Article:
There they are again – the training participant or team member who sits and sulks. It’s clear they don’t want to be there. They slouch. They don’t follow along with the materials/agenda. They don’t engage, ask questions or contribute to the discussion. They wear a permanent frown. They keep their eyes focused on the floor. While work goes on, they sit and read a magazine, or quietly text or surf the internet. Few people want to receive the surly response by suggesting that they stop this disruptive behavior.
This is the employee that has learned that they can get their way by sulking, whining, and threatening. Yes – it looks childish and is annoying to have to deal with when working with adults. I’m probably not going to change the behavior in the grand scheme of things and neither are you. But what we can do is teach these folks that we will not be manipulated when they use these tactics.
There are some options for responding to this manipulative behavior:
- Ignore it
- Get rid of them
- Let them have it, or
- Have a difficult conversation.
While each option has some consequences. I like the idea of, straightforward, open and honest conversation. Here is how the that might look:
1. Prepare. Make a few notes about the situation and include some specific examples of the unacceptable behavior that you observed, as well as how you felt when those things happened. Include what you’d like to see and ideas about how you might get there.
2. Meeting. Arrange a time when you are both relaxed and able to focus on this. You want to give this conversation the time and energy it will require.
3. Candor. This conversation is not about blame. Do not point fingers of culpability. Focus not on the person but on the behavior and the impact it has on you, the team, the class, and/or the organization.
4. Listen. Really listen. Be curious about what is motivating them to behave this way. You may learn that the behavior has nothing to do with you. These could be behaviors they have been using for quite a while. It may result is progress and it may result in no forward movement at all. They may not be able to have this kind of a conversation and if those are the limits, you will have to figure out what you want to do next.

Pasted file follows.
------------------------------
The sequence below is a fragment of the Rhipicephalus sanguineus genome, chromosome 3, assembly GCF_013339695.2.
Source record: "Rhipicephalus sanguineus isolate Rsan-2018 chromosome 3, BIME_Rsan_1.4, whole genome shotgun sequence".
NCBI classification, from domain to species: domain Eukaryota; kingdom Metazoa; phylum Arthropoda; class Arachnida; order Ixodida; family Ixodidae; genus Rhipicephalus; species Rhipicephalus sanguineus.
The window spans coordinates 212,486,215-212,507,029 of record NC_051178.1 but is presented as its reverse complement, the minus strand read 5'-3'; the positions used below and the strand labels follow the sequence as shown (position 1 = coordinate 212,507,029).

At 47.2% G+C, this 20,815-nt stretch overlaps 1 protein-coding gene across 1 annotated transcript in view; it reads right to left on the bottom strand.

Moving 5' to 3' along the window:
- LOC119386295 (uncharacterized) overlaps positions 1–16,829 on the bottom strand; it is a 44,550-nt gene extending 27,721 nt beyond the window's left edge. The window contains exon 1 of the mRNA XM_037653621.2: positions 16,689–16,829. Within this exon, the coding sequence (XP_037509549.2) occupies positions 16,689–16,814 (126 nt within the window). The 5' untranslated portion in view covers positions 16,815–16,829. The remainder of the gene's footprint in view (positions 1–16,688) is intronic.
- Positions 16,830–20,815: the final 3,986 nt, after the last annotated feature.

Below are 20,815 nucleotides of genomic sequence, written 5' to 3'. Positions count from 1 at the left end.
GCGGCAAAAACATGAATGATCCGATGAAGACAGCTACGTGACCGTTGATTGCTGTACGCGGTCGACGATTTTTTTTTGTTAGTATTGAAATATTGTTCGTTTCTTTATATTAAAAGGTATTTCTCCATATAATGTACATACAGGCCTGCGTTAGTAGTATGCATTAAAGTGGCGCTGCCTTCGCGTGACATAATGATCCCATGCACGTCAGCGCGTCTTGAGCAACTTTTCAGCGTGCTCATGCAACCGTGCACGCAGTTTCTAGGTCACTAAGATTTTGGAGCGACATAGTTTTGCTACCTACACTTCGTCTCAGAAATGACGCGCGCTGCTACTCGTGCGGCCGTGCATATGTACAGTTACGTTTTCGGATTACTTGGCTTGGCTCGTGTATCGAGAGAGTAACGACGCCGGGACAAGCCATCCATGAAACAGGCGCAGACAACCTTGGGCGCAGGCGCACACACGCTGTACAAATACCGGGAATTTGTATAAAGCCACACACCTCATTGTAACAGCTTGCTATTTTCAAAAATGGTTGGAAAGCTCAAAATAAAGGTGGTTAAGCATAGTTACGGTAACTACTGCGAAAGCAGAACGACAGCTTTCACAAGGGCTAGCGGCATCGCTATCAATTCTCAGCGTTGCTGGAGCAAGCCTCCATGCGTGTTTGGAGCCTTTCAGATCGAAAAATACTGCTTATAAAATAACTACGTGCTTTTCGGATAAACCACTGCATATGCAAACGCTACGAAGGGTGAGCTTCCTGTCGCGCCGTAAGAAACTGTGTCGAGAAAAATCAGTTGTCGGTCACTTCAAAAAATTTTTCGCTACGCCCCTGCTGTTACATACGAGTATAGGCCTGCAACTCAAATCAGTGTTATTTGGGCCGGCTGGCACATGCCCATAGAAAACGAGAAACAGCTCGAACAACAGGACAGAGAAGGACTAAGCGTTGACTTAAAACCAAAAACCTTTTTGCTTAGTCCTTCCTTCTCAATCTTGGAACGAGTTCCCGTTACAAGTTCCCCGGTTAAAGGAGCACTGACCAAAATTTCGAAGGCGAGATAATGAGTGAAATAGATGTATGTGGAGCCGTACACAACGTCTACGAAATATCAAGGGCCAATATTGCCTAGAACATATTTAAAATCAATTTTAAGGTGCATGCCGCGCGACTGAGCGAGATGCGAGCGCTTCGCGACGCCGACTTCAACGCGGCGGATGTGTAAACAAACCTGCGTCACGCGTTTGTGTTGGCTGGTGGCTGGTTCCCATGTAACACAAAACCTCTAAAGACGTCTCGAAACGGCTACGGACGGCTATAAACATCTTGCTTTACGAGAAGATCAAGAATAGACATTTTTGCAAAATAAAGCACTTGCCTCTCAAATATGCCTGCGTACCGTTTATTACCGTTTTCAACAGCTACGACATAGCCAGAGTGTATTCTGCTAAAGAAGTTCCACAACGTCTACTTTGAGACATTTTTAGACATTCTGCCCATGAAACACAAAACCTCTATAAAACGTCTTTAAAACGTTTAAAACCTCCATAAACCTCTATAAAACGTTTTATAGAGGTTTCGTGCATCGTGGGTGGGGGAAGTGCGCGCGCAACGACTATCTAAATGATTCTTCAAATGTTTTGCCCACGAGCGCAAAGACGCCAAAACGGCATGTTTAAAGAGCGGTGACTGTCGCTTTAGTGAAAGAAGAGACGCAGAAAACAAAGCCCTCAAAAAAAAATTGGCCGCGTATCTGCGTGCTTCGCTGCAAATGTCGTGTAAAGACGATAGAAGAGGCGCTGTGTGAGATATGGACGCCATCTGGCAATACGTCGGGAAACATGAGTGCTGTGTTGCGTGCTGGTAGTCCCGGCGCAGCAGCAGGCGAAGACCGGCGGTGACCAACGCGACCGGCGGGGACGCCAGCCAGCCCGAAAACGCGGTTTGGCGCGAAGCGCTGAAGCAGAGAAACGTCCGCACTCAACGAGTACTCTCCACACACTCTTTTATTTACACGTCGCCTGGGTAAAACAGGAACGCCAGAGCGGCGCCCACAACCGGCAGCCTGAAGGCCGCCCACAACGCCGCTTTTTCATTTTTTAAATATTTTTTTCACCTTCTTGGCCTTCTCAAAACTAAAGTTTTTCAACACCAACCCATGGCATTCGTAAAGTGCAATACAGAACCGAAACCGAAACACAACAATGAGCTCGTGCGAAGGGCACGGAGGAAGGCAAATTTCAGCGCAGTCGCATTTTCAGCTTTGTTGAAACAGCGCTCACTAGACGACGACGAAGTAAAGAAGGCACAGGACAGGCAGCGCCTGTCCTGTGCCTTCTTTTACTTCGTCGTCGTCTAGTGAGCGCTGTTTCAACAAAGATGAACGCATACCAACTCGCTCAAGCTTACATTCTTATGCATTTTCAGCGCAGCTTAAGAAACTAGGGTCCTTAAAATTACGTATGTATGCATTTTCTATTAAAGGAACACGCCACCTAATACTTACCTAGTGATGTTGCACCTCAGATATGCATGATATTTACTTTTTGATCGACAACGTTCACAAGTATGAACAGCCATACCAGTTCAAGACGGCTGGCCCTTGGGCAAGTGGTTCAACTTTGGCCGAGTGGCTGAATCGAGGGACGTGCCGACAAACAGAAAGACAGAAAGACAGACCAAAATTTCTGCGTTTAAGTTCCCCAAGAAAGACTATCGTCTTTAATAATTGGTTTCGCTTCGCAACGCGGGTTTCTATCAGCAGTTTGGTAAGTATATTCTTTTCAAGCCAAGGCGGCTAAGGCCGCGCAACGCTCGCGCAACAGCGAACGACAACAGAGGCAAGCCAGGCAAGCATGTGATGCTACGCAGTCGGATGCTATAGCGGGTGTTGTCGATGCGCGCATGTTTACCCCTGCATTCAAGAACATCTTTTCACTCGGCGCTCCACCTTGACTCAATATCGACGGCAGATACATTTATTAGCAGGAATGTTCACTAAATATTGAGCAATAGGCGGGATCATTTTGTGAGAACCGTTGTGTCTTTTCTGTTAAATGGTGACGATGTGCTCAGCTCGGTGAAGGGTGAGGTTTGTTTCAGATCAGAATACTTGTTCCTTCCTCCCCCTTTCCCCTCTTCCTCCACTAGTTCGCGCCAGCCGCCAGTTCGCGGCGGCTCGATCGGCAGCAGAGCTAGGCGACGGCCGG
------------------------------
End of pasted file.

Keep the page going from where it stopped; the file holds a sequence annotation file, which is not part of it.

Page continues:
5. Identify the emotions. People who sulk often see themselves as victims and not as offenders. This kind of behavior is sometimes a response to feeling discounted or disrespected. I’ve had sulking training participants tell me they are furious that they were sent to training, don’t think they need any development and that the boss never told them why they were being sent. The person may have been treated poorly in the past and now they are on the offensive, with free-floating anger that has no connection to the current situation. There are times that defining the emotion provides a way to talk things through to a positive resolution. Together you may be able to figure out a solution.
6. Follow-up. Follow-up, and then follow-up. Professional relationships are on-going and often need continuous support and fine-tuning.
I have had these conversations before, after, and during training /meetings. I’ve offered a bargain to the magazine reader: if you haven’t learned anything by noon, you can leave. I’ve requested that the internet surfer sit in the back of the room. I’ve suggested that the texter call their boss and explain why they will not be attending. I’ve asked bosses to make sure people know the purpose of their attendance so that while they may not like the fact that they must attend, they understand the reason for it. Sometimes people have a hard time getting out of their own way.
You can help clear their path.